By: Alessia Cecatini
During these unprecedented times, many of us have made modifications to our everyday lifestyles. As parents, it is important to protect your children and be there to support them. However, it doesn’t diminish your own personal struggles stemming from work and everyday life circumstances. When most of us wake up in the morning to head to work, it's no longer a “grab the keys and go” type situation. Now, we have to follow the COVID-19 protocol, make sure that a mask and sanitizer are on our person, and take precautions over the course of the day. Although appreciated, sometimes these everyday tasks can become stressful and anxiety-inducing. No matter where we go as adults when placed in public settings, some of the first things that come to mind are, “Am I safe? Did I maintain social distance? Did I sanitize my hands? Are the objects I touched sanitized? What if someone in my surroundings is carrying the virus? Am I carrying it home to my family?”. Even within our homes, one can question, “Why doesn’t anyone understand me? Am I the only one taking this seriously? I’m not sure how to feel about this vaccine? Am I a bad parent for keeping my children home? Will things ever go back to normal?”. All of these daunting thoughts centered around the theme of uncertainty circling in our minds contribute to the stress and anxiety of living in the pandemic.
As adults and parents, we feel we are responsible for taking everything on- striving to prevent unwanted situations from transpiring. Considering the pandemic- rates of anxiety, sleeping disorders, and depression have heightened from 18 to 35 percent (Brown et al., 2020). Taking care of ourselves can be a struggle. With maintaining the demands of jobs, homes, assisting with school work, checking in on elderly loved ones- where’s the time for self care? Aside from this, some have been out of work. Through these times of sorrow- it’s also a mission of survival. Of course there’s going to be an increase in anxiety when you’re wondering how to sustain yourself and your family.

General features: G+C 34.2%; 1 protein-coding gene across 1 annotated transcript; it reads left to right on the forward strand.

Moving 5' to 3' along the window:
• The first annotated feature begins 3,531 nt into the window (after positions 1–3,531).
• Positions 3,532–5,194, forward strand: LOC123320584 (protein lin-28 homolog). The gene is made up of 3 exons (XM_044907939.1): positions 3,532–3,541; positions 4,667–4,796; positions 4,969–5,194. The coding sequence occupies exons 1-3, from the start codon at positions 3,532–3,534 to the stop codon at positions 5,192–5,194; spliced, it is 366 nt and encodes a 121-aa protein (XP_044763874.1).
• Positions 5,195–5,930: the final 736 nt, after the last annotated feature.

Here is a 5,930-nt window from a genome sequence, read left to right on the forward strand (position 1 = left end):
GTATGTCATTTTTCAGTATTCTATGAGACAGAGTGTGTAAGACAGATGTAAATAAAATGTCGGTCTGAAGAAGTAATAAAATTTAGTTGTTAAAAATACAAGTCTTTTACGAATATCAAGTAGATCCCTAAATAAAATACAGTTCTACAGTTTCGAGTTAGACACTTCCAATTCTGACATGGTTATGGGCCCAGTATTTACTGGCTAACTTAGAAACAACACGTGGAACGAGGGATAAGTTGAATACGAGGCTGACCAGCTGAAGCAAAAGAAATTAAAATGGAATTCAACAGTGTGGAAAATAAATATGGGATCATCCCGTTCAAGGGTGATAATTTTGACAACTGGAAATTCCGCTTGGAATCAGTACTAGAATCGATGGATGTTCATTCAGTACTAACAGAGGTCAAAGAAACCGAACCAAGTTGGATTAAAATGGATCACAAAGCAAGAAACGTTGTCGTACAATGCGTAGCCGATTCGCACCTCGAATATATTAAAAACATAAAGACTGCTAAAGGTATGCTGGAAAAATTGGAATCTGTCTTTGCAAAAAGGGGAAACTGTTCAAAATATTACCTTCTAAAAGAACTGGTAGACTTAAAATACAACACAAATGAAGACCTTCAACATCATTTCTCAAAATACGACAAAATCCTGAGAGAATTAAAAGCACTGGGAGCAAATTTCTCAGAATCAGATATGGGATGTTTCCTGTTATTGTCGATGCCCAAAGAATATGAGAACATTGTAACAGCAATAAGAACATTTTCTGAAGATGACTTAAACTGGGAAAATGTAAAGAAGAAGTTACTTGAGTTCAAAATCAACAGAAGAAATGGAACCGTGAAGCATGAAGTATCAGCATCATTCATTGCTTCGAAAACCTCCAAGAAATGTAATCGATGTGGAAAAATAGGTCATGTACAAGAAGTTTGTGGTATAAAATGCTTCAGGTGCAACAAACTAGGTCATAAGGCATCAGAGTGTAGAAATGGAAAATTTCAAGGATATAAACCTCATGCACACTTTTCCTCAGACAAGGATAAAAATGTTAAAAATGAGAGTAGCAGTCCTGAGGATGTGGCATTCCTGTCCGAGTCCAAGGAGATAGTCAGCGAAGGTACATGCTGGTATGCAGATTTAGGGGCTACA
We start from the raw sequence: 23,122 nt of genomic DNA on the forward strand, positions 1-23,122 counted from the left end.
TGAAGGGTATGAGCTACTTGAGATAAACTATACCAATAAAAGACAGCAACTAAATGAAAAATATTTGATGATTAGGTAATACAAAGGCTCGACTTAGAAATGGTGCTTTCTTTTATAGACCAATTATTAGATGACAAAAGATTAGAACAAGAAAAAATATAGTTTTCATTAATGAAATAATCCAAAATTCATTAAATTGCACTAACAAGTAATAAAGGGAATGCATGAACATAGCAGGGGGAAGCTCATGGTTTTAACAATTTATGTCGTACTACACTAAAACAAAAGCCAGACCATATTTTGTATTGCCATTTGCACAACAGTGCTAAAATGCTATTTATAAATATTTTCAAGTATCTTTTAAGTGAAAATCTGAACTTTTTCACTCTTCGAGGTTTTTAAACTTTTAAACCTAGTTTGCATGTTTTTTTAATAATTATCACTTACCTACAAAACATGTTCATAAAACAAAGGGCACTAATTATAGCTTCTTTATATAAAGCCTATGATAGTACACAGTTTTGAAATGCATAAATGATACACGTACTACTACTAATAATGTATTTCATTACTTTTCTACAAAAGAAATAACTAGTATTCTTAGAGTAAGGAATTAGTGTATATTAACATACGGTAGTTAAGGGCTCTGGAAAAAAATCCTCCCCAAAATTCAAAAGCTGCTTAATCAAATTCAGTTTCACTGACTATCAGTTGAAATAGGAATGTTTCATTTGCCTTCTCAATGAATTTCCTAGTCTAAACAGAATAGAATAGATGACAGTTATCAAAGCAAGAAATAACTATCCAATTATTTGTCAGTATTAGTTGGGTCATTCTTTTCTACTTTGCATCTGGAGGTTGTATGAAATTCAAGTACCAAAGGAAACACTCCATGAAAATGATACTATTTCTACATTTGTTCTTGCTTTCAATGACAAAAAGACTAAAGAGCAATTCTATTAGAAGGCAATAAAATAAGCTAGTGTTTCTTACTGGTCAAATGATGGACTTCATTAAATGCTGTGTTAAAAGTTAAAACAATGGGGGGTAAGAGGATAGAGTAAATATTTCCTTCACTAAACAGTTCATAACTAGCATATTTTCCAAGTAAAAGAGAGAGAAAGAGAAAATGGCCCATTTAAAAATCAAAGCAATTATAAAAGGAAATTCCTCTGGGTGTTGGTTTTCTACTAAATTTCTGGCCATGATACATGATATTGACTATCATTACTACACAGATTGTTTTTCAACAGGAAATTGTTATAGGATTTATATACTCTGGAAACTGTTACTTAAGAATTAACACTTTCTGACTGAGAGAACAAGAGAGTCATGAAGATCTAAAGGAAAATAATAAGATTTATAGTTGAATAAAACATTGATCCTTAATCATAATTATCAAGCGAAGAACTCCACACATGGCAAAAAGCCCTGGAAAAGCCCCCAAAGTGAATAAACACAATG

Living in these times of uncertainty and discomfort is challenging for those who suffer from anxiety. Many people describe the feeling as an added weight to their chest. When strategizing the safest living situation, one may design their lifestyle so they do not need to leave their home. The children participate in virtual schooling, adults can work from home, groceries and other products can be delivered, and no gatherings will take place- seems great right? The problem is that we need people. Being consumed in our anxious, negative thoughts harms us more than we think; We can begin to second guess every action we take. This kind of self talk contributes to self doubt and increased feelings of anxiety. Social support and exercise are said to be a couple of the greatest caveats.
Benefits of social support include improved physical health, greater resilience to stress, feelings of security, improved mental well-being, improved self-esteem, and greater life satisfaction (Therapist Aid, 2018). Despite the challenging times and feeling like there's nothing significant to discuss, it's important to make efforts to interact with loved ones in any way we can.